Edited by William Byron Forbush This is a book that will never die — one of the great English classics. . . . Reprinted here in its most complete form, it brings to life the days when “a noble army, men and boys, the matron and the maid,” “climbed the steep ascent of heaven, ‘mid peril, toil, and pain.” “After the Bible itself, no book so profoundly influenced early Protestant sentiment as the Book of Martyrs. Even in our time, it is still a living force. It is more than a record of persecution. It is an arsenal of controversy, a storehouse of romance, as well as a source of edification.”
Fox’s Book of Martyrs is in the public domain and may be freely used and distributed.
The Vision of Three Ladders
When Robert Samuel was brought forth to be burned, certain there were that heard him declare what strange things had happened unto him during the time of his imprisonment; to wit, that after he had famished or pined with hunger two or three days together, he then fell into a sleep, as it were one half in slumber, at which time one clad all in white seemed to stand before him, who ministered comfort unto him by these words: “Samuel, Samuel, be of good cheer, and take a good heart unto thee: for after this day shalt thou never be either hungry or thirsty.”
No less memorable it is, and worthy to be noted, concerning the three ladders which he told to divers he saw in his sleep, set up toward heaven; of the which there was one somewhat longer than the rest, but yet at length they became one, joining (as it were) all three together.
As this godly martyr was going to the fire, there came a certain maid to him, which took him about the neck, and kissed him, who, being marked by them that were present, was sought for the next day after, to be had to prison and burned, as the very party herself informed me: howbeit, as God of His goodness would have it, she escaped their fiery hands, keeping herself secret in the town a good while after.
But as this maid, called Rose Nottingham, was marvelously preserved by the providence of God, so there were other two honest women who did fall into the rage and fury of that time. The one was a brewer’s wife, the other was a shoemaker’s wife, but both together now espoused to a new husband, Christ.
With these two was this maid aforesaid very familiar and well acquainted, who, on a time giving counsel to one of them, that she should convey herself away while she had time and space, had this answer at her hand again: “I know well,” saith she, “that it is lawful enough to fly away; which remedy you may use, if you list. But my case standeth otherwise. I am tied to a husband, and have besides young children at home; therefore I am minded, for the love of Christ and His truth, to stand to the extremity of the matter.”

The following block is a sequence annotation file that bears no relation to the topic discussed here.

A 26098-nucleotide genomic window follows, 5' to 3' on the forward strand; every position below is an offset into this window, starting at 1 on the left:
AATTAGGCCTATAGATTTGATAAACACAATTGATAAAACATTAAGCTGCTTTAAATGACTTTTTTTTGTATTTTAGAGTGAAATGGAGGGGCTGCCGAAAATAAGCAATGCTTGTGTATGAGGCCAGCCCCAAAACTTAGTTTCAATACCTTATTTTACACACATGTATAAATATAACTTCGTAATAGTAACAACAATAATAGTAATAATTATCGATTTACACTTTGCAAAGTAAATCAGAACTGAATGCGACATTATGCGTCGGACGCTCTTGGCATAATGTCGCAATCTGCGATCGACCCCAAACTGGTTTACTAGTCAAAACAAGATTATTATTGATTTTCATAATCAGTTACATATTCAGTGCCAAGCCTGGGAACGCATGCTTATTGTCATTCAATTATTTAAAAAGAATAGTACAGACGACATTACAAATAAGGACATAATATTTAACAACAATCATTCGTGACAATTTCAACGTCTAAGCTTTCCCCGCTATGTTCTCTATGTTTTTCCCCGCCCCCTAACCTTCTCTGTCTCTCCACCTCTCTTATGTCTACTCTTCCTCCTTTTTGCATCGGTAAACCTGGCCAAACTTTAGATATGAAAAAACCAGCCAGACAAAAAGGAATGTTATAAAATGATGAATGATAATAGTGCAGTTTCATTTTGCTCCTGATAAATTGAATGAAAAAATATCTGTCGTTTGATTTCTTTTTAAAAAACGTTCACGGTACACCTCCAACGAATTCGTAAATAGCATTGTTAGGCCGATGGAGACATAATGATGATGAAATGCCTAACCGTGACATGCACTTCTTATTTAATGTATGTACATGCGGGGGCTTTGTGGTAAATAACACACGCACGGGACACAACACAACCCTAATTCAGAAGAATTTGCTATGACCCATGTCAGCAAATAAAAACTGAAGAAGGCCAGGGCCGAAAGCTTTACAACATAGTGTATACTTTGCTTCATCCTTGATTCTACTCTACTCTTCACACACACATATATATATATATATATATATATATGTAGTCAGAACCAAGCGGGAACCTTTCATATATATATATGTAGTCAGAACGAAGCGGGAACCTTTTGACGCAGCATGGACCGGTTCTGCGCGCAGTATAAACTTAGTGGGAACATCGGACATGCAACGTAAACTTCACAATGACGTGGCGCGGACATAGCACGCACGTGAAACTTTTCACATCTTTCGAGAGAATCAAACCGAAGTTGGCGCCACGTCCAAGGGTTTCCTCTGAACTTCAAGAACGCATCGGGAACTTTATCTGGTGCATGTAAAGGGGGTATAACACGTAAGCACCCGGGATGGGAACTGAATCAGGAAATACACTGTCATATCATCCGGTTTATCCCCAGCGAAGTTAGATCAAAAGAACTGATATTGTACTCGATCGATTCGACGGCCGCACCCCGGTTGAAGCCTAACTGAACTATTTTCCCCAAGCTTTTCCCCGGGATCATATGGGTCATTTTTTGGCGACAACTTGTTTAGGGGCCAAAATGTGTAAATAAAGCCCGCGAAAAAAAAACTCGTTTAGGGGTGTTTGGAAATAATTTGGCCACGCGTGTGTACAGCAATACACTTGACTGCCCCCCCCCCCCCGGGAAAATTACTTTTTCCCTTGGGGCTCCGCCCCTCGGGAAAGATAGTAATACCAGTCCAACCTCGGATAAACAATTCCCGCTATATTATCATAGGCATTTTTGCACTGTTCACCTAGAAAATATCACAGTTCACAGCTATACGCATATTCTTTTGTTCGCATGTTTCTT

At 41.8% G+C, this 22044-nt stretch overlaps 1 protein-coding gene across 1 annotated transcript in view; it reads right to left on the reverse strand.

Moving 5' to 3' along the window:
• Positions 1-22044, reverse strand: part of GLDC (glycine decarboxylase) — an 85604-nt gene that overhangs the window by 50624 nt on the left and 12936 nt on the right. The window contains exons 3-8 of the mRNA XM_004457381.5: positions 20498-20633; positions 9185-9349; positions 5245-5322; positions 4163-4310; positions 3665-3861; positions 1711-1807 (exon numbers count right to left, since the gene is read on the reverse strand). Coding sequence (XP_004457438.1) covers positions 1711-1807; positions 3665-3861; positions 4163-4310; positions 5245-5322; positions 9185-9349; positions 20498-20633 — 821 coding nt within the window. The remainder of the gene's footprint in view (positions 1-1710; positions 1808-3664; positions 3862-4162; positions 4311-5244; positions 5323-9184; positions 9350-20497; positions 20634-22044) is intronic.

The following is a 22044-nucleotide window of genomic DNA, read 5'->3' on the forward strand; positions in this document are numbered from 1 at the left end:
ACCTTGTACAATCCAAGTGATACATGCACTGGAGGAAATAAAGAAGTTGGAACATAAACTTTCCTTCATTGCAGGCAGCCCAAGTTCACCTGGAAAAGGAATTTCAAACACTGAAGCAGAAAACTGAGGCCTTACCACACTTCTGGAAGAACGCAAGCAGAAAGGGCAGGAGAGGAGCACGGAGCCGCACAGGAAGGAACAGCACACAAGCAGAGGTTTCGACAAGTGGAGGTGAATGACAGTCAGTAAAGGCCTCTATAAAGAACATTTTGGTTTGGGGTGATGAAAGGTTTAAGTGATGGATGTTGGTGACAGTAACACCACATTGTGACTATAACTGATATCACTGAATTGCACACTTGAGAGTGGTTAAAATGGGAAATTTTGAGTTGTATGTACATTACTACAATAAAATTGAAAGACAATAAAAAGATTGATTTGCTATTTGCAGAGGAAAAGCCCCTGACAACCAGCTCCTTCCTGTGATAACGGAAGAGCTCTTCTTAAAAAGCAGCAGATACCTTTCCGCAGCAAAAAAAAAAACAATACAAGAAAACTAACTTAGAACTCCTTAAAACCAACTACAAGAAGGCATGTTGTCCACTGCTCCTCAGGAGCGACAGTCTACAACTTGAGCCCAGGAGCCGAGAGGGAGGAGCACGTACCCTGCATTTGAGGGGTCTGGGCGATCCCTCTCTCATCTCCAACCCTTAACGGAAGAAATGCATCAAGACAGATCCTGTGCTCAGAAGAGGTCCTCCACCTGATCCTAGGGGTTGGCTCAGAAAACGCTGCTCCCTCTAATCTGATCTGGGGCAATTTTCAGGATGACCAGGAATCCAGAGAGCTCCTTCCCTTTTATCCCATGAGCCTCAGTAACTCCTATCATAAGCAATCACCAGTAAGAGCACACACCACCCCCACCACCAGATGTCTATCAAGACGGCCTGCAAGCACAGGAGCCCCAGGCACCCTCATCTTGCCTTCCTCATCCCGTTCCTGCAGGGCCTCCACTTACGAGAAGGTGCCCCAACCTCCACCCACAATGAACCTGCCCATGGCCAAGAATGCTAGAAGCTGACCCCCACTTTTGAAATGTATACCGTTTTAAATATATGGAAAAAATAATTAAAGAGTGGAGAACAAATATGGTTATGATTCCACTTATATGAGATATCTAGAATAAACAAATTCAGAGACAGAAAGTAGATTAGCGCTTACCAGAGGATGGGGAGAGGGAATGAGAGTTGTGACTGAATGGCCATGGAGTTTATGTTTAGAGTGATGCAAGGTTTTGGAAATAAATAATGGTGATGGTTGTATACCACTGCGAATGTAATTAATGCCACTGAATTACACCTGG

And so the next day after Samuel suffered, these two godly wives, the one called Anne Potten, the other called Joan Trunchfield, the wife of Michael Trunchfield, shoemaker, of Ipswich, were apprehended and had both into one prison together. As they were both by sex and nature somewhat tender, so were they at first less able to endure the straitness of the prison; and especially the brewer’s wife was cast into marvelous great agonies and troubles of mind thereby. But Christ, beholding the weak infirmity of His servant, did not fail to help her when she was in this necessity; so at the length, they both suffered after Samuel, in 1556, February 19. And these, no doubt, were those two ladders, which, being joined with the third, Samuel saw stretched up into heaven. This blessed Samuel, the servant of Christ, suffered on the thirty-first of August, 1555.
The report goeth among some that were there present, and saw him burn, that his body in burning did shine in the eyes of them that stood by, as bright and white as new-tried silver.
When Agnes Bongeor saw herself separated from her prison-fellows, what piteous moan that good woman made, how bitterly she wept, what strange thoughts came into her mind, how naked and desolate she esteemed herself, and into what plunge of despair and care her poor soul was brought, it was piteous and wonderful to see; which all came because she went not with them to give her life in the defense of her Christ; for of all things in the world, life was least looked for at her hands.
For that morning in which she was kept back from burning, had she put on a smock, that she had prepared only for that purpose. And also having a child, a little young infant sucking on her, whom she kept with her tenderly all the time that she was in prison, against that day likewise did she send away to another nurse and prepared herself presently to give herself for the testimony of the glorious Gospel of Jesus Christ. So little did she look for life, and so greatly did God’s gifts work in her above nature, that death seemed a great deal better welcome than life. After which, she began a little to stay herself, and gave her whole exercise to reading and prayer, wherein she found no little comfort.
In a short time came a writ from London for the burning, which according to the effect thereof, was executed.
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